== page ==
Odds are if you give up a lot of TFLs you’re going to be a losing team.

BUT Louisville wasn’t a losing team in 2019 and they weren’t a bad offense either. What does that mean for the future?

How Does The Louisville Offensive Line Improve in 2020?

Well first we can’t have this discussion without noting the loss of Mekhi Becton. Becton may be the most dominant offensive tackle in UofL Football history. We’ll see how he does as a pro, but WITH Becton UofL allowed 129 TFLs (130th) in 2019, 93 TFLs (121st) in 2018, and 67 (34th) in 2017.

Also Louisville is replacing Tyler Haycraft at the other Tackle position. Haycraft was a good college football player who is getting his shot with the New York Giants in training camp. And with BOTH of Louisville’s starting tackles being replaced and both of those players in NFL training camps, how can we expect UofL Football to solve it’s TFL problem?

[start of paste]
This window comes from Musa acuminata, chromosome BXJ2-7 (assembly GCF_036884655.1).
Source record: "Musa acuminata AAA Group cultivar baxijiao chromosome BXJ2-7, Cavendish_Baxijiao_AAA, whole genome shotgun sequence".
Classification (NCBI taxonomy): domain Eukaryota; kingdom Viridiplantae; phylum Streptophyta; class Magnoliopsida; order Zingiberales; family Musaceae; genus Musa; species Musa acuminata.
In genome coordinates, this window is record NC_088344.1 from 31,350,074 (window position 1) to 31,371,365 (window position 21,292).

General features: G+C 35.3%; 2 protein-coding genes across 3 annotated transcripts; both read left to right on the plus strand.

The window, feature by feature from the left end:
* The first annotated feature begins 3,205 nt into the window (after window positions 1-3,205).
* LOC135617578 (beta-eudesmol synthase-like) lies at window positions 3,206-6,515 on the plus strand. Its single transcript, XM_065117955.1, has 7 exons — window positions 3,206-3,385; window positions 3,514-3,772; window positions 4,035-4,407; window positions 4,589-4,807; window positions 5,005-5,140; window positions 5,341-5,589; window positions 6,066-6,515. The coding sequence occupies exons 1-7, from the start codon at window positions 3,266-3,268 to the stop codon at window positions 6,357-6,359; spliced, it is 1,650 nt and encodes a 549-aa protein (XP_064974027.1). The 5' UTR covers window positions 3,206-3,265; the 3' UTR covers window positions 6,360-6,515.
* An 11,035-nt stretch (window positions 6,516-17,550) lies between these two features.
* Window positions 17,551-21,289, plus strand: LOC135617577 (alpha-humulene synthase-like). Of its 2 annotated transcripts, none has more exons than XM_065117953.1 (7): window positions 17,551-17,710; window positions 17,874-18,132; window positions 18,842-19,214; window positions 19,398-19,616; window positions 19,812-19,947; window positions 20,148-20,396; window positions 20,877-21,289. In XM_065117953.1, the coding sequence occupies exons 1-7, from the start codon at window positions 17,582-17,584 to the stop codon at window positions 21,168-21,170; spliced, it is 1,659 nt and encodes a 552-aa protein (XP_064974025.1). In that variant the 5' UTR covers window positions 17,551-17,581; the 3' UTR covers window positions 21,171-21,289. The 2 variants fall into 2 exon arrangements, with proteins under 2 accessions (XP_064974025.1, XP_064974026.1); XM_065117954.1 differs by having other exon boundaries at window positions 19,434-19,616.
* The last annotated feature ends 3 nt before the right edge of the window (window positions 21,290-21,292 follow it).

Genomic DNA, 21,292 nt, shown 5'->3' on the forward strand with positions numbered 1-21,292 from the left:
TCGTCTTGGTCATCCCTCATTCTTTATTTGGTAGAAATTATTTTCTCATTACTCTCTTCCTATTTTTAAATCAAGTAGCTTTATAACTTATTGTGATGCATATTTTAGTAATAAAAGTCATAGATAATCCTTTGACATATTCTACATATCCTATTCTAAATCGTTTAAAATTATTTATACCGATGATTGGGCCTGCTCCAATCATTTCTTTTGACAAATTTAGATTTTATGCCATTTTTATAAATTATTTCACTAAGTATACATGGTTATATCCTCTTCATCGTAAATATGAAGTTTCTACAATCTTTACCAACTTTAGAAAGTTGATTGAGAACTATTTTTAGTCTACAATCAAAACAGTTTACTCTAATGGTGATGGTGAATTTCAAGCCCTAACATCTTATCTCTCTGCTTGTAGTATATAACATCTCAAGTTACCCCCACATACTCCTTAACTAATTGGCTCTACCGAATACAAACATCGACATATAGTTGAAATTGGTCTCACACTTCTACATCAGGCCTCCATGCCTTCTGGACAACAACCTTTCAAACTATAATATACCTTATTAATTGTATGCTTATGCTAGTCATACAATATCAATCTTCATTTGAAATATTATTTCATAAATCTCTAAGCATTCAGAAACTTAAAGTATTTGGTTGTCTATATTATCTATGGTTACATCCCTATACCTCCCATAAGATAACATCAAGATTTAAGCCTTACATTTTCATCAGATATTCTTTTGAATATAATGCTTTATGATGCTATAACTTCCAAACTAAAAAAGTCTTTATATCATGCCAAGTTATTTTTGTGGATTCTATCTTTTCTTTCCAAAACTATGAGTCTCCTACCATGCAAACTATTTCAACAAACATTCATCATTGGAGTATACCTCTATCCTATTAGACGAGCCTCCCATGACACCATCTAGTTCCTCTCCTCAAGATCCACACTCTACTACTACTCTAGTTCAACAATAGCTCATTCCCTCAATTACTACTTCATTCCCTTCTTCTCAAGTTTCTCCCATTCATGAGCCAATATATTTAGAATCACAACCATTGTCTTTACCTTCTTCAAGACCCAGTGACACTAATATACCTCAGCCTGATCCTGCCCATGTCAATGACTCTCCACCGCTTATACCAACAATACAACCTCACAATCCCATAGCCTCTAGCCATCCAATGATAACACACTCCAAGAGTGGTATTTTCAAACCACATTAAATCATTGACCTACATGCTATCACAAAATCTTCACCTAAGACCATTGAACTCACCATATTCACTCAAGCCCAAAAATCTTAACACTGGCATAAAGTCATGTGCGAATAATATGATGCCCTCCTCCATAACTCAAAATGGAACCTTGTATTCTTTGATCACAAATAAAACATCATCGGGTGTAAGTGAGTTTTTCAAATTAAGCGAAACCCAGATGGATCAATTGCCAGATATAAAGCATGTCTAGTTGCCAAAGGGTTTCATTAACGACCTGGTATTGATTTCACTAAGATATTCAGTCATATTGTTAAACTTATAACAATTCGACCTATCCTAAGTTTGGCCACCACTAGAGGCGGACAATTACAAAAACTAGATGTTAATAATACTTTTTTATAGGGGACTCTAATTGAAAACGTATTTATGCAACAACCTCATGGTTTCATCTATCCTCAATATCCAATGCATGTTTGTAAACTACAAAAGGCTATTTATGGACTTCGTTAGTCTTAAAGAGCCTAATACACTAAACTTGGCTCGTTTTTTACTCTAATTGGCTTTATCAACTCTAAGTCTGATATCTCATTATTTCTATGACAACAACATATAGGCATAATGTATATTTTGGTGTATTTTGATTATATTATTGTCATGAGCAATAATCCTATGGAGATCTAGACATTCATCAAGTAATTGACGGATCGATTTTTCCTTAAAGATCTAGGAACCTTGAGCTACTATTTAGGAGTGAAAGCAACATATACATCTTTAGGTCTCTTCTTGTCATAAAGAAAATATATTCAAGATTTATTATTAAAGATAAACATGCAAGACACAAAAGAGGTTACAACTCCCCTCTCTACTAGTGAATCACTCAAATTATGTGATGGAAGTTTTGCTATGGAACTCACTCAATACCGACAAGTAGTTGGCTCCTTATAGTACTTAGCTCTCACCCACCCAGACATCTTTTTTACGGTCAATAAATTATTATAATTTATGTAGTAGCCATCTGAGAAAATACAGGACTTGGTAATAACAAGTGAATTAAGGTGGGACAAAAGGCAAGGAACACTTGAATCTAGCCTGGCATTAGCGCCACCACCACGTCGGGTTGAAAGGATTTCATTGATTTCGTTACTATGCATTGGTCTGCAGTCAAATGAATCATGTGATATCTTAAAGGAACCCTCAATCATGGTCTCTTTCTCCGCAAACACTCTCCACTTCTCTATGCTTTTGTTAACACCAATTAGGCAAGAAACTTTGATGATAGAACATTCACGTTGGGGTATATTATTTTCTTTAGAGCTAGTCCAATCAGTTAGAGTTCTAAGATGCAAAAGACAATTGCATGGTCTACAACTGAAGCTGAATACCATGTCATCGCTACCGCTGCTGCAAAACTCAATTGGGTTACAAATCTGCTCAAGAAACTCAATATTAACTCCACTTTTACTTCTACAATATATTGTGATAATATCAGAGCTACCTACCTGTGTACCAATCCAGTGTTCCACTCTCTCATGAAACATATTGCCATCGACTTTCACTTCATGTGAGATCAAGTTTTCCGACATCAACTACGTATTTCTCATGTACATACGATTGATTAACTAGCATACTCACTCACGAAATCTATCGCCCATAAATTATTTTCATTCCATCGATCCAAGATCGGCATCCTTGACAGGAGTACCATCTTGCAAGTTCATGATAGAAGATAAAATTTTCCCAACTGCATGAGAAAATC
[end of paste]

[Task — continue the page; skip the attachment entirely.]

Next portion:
The Cards are returning all 3 of its interior starting offensive lineman from a year ago: Center Cole Bentley, Right Guard Robbie Bell and Left Guard Caleb Chandler. UofL also is returning its offensive line coach Dwayne Ledford who has now put two OLinemen into the NFL’s 1st Round in consecutive years.

Cole Bentley has shifted from guard to center for his entire career, it should benefit him to know that he is the guy at Center since mid-way through the 2019 season. Robbie Bell missed the 2018 season dealing with an injury and was previously Louisville’s Center during the 2017 season and played all of 2019 at Guard for the Cards. He should be more comfortable than ever in his role. Lastly on the returning guys Caleb Chandler was really effective in his first full year in a starting role for the Cards (he did start 3 games in 2018).

Getting some veteran returnees on its interior and getting to Year 2 of these guys playing for Dwayne Ledford should solve some of the issues on the O-Line.

How To Replace Becton & Haycraft?